Dehydrated garbage is composed of artificially dried animal and vegetable waste collected sufficiently often that harmful decomposition has not set in and from which have been separated crockery, glass, metal, string, and similar materials.
Dehydrated paunch products are composed of the contents of the rumen of slaughtered cattle, dehydrated at temperatures over 212 degrees F. (100 degrees C.) to a moisture content of 12 percent or less, such dehydration is designed to destroy any pathogenic bacteria.
Dried poultry waste is a processed animal waste product composed primarily of processed ruminant excreta that has been artificially dehydrated to a moisture content not in excess of 15 percent. It shall contain not less than 12 percent crude protein, not more than 40 percent crude fiber, including straw, wood shavings and so on, and not more than 30 percent ash.
Dried swine waste is a processed animal-waste product composed primarily of swine excreta that has been artificially dehydrated to a moisture content not in excess of 15 percent. It shall contain not less than 20 percent crude protein, not more than 35 percent crude fiber, including other material such as straw, woodshavings, or acceptable bedding materials, and not more than 20 percent ash.
Undried processed animal waste product is composed of excreta, with or without the litter, from poultry, ruminants, or any other animal except humans, which may or may not include other feed ingredients, and which contains in excess of 15 percent feed ingredients, and which contains in excess of 15 percent moisture. It shall contain no more than 30 percent combined wood, woodshavings, litter, dirt, sand, rocks, and similar extraneous materials.
After reading this list of ingredients for the first time and not really believing that such ingredients could be used in pet food, I sent a fax to the chair of the AAFCO to inquire. “Would the ‘Feed Ingredient Definitions’ apply to pet food as well as livestock feed?” The reply was as follows, “The feed ingredient definitions approved by the AAFCO apply to all animal feeds, including pet foods, unless specific animal species restrictions are noted.”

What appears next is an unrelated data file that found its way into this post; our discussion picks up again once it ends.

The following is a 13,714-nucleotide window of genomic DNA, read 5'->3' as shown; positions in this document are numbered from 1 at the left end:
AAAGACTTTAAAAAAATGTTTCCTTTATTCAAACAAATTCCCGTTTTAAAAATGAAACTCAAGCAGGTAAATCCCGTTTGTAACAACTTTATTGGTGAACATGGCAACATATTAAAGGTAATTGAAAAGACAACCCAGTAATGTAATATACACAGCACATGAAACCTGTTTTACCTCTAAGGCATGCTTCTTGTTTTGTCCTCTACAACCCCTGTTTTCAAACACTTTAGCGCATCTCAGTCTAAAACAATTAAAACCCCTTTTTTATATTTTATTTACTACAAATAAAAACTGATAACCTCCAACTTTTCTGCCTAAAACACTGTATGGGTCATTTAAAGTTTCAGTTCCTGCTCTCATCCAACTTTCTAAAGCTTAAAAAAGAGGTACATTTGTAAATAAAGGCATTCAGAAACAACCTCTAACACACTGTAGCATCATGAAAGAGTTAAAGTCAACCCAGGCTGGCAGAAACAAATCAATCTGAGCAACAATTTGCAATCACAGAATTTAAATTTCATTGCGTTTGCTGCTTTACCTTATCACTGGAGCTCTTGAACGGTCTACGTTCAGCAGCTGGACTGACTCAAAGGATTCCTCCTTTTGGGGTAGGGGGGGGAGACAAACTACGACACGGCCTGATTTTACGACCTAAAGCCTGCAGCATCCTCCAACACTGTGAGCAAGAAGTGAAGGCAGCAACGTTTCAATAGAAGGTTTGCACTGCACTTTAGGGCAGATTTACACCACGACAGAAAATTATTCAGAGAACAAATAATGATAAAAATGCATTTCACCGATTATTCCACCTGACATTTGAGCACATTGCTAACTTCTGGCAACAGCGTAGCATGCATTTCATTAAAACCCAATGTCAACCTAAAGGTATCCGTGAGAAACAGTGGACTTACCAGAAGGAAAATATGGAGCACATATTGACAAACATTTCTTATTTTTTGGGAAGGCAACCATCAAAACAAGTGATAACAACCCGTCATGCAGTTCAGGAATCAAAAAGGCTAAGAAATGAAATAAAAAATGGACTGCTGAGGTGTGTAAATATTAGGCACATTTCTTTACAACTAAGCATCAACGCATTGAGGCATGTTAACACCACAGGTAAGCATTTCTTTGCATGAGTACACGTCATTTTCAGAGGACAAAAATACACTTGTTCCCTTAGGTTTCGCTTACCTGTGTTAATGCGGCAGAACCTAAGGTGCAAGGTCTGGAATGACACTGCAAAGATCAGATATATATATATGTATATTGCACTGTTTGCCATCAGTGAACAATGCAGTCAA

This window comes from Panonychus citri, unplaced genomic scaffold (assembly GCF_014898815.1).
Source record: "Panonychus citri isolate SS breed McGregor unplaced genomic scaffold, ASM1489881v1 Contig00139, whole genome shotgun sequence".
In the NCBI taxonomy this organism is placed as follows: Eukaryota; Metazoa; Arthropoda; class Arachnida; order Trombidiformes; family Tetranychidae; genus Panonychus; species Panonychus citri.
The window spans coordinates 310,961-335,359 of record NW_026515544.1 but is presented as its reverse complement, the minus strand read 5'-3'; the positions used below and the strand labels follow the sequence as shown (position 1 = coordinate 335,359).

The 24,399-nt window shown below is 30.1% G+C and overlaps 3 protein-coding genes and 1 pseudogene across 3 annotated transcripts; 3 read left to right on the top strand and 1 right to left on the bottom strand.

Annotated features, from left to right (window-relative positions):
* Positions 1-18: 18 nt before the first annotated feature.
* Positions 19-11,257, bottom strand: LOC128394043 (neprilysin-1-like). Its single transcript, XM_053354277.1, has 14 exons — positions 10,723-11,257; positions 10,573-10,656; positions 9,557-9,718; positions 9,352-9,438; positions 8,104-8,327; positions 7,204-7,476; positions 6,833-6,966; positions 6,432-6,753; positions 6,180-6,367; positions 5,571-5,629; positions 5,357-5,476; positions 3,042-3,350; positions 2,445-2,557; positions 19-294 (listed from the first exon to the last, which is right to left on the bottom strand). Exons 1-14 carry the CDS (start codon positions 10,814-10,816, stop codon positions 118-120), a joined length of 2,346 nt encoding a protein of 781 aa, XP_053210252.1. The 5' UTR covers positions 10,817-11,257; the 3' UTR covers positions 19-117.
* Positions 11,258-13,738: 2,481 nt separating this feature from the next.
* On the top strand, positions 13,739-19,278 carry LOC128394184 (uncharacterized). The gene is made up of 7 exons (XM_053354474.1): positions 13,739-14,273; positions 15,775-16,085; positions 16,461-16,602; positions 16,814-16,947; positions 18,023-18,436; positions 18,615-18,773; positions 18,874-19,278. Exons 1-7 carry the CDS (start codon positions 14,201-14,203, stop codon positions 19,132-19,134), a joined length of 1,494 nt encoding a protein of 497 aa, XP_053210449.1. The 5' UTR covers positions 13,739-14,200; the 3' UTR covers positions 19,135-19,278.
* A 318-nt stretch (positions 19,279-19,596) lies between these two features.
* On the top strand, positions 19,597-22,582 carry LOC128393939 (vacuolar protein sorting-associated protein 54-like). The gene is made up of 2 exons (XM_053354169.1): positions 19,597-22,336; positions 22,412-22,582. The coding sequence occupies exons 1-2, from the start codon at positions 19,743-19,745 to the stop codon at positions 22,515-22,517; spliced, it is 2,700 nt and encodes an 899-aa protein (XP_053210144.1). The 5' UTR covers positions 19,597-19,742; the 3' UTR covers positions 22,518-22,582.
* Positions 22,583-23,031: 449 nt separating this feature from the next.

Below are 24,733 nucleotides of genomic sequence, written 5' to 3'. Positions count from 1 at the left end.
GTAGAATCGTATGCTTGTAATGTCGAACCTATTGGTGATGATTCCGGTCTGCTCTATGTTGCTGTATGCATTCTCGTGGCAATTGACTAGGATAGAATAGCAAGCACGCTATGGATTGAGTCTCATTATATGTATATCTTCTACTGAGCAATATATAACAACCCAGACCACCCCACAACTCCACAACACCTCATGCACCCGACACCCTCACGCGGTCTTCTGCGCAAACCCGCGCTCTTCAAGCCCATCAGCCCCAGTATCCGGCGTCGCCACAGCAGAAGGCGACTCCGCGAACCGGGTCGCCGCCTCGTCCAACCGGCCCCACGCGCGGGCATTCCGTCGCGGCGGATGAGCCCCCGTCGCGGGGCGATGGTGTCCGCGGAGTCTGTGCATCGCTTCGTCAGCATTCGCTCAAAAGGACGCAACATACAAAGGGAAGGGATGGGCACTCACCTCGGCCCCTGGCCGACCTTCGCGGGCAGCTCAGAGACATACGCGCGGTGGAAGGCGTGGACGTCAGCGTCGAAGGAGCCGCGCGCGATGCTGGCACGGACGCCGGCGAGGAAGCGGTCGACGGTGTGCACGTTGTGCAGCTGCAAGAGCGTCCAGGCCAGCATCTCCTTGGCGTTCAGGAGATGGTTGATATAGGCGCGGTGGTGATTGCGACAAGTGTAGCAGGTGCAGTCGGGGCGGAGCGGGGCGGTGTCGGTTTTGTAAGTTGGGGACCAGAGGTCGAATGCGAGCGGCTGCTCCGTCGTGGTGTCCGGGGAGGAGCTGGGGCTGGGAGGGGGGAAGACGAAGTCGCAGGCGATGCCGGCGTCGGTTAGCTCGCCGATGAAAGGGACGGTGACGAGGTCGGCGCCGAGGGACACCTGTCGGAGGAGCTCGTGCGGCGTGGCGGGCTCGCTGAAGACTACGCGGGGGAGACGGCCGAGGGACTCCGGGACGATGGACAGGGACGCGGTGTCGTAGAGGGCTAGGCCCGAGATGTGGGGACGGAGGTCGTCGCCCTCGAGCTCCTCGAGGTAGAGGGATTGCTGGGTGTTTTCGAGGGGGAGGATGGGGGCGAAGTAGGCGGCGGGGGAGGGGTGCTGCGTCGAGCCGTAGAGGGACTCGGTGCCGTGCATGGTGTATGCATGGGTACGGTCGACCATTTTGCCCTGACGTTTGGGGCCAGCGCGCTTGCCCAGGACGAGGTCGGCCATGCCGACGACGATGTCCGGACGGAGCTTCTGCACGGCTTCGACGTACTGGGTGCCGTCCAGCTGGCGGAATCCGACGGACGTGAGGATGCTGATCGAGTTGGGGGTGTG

If a pet food lists “meat by-products” on the label, remember that this is the material that usually comes from the slaughterhouse industry or dead stock removal operations, classified as condemned or contaminated, unfit for human consumption. Meat meal, meat and bone meal, digests, and tankage (specifically animal tissue including bones and exclusive of hair, hoofs, horns, and contents of digestive tract) are composed of rendered material. The label need not state what the composition of this material is, as each batch rendered would consist of a different material. These are the sources of protein that we are feeding our companion animals.”
To purchase Ann Miller’s book
- click on the link: Food Pets Die For: Shocking Facts About Pet Food
To read a further extract from this book
- click on the link: Pet Food Facts continued.
To consider a healthy dog food alternative
- click on the link: Life’s Abundance Healthy Dog Food
Or for a wonderful selection of home cooked dog food recipes
- click on the link: Home Cooked Dog Food Recipes